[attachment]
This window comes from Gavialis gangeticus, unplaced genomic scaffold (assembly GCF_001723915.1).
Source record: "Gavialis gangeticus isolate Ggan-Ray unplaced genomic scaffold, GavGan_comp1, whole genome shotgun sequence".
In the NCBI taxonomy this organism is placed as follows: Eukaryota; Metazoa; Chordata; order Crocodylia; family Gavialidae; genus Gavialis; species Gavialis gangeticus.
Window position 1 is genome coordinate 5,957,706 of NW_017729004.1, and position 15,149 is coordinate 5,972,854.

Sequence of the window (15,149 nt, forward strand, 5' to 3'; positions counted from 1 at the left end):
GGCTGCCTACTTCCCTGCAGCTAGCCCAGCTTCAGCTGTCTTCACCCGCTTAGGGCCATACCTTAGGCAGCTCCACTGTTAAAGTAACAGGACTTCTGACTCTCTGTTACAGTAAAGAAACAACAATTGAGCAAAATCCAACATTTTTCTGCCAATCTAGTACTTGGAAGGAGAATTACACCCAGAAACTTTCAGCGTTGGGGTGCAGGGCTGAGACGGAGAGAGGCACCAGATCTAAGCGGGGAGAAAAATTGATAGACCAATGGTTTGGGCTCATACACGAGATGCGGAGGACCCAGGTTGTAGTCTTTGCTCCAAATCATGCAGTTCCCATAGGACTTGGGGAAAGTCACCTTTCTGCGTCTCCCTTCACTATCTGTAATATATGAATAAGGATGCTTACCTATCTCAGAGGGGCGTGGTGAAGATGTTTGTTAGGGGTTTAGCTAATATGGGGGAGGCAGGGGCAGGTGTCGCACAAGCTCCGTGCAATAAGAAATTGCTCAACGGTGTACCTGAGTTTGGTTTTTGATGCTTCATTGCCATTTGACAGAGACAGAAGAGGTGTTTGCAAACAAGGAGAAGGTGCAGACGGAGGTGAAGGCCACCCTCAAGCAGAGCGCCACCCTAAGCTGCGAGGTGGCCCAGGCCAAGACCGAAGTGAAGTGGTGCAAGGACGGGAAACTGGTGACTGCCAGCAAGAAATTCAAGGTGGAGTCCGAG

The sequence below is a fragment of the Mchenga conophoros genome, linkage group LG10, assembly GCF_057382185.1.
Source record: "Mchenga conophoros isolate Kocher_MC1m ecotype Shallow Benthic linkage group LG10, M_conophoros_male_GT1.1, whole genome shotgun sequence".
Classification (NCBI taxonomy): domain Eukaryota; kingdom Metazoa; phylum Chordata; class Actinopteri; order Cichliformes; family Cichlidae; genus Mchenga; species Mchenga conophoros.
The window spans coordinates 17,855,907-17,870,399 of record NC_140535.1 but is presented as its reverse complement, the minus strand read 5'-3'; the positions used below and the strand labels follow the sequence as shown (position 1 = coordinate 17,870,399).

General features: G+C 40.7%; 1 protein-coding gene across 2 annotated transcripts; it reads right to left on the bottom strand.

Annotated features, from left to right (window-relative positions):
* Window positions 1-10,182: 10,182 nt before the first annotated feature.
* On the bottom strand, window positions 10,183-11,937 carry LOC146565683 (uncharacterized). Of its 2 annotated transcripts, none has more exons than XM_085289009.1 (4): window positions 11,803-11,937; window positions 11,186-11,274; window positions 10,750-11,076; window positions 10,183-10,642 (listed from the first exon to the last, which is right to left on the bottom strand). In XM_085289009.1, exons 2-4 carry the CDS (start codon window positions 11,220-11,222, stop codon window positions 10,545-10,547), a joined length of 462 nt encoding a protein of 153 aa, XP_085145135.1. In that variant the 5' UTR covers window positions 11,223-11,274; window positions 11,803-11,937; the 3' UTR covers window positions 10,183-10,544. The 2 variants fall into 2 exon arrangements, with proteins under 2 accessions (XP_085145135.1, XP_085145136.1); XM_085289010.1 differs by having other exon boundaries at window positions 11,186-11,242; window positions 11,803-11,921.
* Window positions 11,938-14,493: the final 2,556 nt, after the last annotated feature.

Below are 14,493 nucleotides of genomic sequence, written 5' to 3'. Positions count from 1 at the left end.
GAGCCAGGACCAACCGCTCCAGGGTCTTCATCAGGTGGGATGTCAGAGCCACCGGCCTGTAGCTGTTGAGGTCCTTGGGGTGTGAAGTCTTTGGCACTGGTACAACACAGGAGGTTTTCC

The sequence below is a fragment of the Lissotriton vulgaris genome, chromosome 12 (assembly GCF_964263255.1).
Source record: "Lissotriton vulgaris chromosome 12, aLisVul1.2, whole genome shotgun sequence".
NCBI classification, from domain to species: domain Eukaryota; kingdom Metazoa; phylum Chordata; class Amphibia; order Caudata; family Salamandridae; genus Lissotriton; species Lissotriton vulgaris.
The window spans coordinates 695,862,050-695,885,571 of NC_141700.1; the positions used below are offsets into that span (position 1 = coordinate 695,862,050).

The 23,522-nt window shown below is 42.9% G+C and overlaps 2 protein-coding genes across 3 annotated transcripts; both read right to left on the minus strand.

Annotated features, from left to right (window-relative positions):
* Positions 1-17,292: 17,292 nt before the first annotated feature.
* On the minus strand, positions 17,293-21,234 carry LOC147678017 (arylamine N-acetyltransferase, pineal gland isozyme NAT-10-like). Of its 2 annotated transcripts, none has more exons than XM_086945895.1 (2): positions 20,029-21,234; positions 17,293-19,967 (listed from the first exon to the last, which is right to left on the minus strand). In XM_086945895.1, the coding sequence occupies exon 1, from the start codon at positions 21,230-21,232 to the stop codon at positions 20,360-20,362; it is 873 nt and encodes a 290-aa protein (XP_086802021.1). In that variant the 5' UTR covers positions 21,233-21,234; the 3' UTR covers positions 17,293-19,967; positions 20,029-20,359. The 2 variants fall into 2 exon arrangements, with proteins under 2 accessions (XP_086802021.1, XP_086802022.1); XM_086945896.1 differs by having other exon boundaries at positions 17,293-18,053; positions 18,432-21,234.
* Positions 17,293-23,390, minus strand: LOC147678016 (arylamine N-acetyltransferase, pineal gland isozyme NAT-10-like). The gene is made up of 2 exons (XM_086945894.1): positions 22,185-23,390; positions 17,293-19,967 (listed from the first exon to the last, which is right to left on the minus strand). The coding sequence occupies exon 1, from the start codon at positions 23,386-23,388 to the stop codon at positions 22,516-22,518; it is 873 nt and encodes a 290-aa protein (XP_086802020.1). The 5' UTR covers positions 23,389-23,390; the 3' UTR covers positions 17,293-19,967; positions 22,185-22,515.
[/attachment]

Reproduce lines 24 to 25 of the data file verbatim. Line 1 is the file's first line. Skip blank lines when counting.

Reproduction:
* Positions 1-17,292: 17,292 nt before the first annotated feature.
* On the minus strand, positions 17,293-21,234 carry LOC147678017 (arylamine N-acetyltransferase, pineal gland isozyme NAT-10-like). Of its 2 annotated transcripts, none has more exons than XM_086945895.1 (2): positions 20,029-21,234; positions 17,293-19,967 (listed from the first exon to the last, which is right to left on the minus strand). In XM_086945895.1, the coding sequence occupies exon 1, from the start codon at positions 21,230-21,232 to the stop codon at positions 20,360-20,362; it is 873 nt and encodes a 290-aa protein (XP_086802021.1). In that variant the 5' UTR covers positions 21,233-21,234; the 3' UTR covers positions 17,293-19,967; positions 20,029-20,359. The 2 variants fall into 2 exon arrangements, with proteins under 2 accessions (XP_086802021.1, XP_086802022.1); XM_086945896.1 differs by having other exon boundaries at positions 17,293-18,053; positions 18,432-21,234.